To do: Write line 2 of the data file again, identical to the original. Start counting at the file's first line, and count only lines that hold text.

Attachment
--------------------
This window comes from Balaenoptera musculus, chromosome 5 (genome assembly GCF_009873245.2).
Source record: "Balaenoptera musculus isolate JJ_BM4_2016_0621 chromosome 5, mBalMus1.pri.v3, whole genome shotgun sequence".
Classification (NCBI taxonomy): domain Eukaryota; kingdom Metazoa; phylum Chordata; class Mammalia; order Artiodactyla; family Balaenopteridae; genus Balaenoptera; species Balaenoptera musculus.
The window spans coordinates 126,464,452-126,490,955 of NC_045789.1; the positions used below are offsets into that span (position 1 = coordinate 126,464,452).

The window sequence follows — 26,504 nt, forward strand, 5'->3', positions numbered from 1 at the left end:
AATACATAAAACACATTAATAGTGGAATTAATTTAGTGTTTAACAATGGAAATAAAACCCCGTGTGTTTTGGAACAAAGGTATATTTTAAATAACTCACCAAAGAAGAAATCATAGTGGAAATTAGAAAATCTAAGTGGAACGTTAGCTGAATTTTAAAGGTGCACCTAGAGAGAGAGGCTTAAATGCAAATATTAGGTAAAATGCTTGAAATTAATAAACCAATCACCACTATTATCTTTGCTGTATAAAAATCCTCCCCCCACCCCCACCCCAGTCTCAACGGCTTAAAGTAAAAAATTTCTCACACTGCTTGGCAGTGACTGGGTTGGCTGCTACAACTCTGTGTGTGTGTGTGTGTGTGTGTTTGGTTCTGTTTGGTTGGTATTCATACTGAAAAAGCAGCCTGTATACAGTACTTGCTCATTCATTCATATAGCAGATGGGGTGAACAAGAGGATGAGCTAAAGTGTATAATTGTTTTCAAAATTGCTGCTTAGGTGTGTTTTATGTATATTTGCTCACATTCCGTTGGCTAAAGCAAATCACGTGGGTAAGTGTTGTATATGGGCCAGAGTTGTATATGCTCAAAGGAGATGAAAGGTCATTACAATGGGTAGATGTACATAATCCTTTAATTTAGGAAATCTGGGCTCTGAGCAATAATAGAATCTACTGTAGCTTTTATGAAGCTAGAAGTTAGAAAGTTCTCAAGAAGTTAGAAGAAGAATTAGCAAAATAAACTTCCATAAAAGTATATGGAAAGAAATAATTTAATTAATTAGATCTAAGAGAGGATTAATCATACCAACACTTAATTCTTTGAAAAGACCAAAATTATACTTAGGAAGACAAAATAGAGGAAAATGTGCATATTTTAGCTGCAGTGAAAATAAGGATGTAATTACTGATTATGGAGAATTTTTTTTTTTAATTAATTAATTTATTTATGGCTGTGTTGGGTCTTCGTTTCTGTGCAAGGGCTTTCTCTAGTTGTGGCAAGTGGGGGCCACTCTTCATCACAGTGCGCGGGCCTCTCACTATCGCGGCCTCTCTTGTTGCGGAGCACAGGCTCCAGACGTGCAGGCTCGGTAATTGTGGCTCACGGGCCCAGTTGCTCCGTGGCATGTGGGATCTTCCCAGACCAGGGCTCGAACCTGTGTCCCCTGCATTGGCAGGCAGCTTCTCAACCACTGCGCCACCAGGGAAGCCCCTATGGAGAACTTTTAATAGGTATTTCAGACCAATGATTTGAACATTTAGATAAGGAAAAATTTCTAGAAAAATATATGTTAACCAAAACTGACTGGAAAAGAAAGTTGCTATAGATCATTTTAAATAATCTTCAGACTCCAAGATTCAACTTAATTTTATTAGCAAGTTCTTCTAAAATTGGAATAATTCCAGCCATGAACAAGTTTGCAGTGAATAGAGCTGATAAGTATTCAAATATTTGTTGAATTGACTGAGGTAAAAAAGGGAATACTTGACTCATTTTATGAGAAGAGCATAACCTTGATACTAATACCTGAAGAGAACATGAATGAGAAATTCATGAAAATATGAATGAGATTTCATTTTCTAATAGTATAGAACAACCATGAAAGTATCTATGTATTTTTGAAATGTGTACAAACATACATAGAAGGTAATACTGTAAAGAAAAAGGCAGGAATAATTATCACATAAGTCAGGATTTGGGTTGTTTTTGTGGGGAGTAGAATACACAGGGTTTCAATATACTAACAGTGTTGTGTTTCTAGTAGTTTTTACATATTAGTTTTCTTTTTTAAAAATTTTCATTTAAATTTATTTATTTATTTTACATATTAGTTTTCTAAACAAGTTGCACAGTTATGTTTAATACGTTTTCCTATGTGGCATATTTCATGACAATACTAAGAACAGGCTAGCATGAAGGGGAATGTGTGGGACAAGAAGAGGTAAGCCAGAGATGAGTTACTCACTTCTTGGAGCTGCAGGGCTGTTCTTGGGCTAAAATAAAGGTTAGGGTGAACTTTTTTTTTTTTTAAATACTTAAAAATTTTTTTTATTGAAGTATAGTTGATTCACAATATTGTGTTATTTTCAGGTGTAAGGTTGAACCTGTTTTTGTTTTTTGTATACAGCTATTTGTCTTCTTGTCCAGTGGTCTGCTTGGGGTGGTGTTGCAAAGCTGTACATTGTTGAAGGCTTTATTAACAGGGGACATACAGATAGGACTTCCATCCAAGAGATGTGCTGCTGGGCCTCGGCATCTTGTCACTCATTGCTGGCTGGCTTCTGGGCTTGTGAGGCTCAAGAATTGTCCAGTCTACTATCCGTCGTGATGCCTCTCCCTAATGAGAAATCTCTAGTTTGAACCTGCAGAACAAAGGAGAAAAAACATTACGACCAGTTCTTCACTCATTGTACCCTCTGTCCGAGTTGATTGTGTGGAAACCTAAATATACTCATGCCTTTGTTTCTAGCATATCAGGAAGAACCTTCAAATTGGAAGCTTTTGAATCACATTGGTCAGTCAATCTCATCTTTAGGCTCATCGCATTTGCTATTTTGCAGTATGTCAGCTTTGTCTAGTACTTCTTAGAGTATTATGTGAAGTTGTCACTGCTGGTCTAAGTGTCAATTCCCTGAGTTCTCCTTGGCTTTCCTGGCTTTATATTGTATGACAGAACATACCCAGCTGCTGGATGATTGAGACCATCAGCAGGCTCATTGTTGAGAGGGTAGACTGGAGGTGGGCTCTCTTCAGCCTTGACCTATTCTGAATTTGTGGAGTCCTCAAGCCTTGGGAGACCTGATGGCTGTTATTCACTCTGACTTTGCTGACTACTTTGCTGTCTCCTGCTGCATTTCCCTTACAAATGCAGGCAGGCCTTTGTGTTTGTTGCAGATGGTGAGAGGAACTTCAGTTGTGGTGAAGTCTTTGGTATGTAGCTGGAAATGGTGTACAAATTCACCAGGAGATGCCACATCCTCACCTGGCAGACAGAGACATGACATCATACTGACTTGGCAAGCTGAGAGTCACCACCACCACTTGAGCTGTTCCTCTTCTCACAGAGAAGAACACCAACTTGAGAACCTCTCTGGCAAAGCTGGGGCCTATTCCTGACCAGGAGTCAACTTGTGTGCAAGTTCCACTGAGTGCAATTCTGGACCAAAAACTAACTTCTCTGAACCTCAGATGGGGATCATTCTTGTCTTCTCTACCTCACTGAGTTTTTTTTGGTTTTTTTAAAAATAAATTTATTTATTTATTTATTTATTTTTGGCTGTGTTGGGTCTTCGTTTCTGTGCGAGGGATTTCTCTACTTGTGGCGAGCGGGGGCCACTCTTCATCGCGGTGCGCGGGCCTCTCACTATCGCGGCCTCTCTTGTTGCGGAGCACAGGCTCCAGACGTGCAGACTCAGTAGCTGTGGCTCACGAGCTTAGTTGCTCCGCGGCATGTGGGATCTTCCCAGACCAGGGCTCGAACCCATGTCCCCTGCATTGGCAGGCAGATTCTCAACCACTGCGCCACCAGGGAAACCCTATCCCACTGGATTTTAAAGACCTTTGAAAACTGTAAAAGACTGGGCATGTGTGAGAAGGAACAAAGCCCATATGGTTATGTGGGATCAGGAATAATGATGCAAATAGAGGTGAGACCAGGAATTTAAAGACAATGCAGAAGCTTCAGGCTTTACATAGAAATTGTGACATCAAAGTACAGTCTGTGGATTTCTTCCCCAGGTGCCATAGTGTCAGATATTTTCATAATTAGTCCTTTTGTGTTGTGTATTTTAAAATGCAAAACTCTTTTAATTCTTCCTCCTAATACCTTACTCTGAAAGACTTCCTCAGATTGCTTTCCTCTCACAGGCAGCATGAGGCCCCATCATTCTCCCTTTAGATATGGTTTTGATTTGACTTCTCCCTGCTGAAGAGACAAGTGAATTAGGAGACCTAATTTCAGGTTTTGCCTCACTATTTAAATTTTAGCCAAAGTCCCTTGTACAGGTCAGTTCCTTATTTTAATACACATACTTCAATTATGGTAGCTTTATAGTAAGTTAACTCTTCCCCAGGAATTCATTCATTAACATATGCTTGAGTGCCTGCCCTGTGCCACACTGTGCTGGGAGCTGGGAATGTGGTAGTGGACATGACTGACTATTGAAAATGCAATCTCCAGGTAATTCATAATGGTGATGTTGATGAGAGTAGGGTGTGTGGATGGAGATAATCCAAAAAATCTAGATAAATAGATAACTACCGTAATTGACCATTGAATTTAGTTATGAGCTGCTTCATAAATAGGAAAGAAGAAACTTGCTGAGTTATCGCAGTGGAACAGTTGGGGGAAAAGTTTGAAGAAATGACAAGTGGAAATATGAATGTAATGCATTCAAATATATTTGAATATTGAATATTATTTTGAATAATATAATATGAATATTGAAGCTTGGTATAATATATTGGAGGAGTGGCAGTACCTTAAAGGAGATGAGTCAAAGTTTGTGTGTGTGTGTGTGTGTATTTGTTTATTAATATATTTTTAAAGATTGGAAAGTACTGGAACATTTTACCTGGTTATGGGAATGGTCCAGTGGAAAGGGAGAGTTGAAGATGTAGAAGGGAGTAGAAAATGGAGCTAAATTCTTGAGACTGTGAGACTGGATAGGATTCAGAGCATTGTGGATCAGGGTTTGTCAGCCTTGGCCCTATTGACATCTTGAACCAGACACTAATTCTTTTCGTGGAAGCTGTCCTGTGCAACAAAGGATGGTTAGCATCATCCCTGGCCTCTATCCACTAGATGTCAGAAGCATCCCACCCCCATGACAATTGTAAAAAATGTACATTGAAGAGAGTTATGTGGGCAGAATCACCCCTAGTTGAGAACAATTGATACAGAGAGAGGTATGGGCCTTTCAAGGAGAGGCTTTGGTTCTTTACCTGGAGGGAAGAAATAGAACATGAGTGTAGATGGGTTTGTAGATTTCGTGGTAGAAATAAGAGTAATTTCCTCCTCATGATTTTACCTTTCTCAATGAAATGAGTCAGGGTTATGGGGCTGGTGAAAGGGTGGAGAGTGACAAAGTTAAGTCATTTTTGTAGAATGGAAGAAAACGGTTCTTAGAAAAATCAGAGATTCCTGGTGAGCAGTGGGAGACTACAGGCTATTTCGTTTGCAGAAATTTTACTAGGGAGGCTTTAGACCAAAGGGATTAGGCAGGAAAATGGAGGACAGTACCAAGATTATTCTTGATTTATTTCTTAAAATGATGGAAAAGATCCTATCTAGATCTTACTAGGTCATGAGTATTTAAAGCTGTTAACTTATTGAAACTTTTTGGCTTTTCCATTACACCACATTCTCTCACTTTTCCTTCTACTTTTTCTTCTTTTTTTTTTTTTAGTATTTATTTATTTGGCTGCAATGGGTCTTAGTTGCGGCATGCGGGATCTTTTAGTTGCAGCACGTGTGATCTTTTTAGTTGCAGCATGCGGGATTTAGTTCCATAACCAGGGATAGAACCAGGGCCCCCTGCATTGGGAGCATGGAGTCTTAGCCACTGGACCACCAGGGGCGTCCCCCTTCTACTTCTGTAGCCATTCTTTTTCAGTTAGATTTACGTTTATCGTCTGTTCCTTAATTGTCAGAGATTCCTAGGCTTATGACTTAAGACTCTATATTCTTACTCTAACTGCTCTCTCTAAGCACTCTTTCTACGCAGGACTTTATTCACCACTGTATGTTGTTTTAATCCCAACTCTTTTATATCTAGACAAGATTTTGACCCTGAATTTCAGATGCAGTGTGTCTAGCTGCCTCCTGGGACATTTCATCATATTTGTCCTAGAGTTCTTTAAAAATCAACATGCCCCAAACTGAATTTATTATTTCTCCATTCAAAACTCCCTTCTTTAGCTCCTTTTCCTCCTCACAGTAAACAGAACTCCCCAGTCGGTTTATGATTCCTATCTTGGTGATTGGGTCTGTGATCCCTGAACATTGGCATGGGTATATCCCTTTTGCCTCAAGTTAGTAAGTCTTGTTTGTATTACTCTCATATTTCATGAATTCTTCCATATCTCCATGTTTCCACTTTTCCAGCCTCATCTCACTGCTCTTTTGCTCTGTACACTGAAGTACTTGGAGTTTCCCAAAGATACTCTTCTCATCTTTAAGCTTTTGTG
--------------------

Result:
Source record: "Balaenoptera musculus isolate JJ_BM4_2016_0621 chromosome 5, mBalMus1.pri.v3, whole genome shotgun sequence".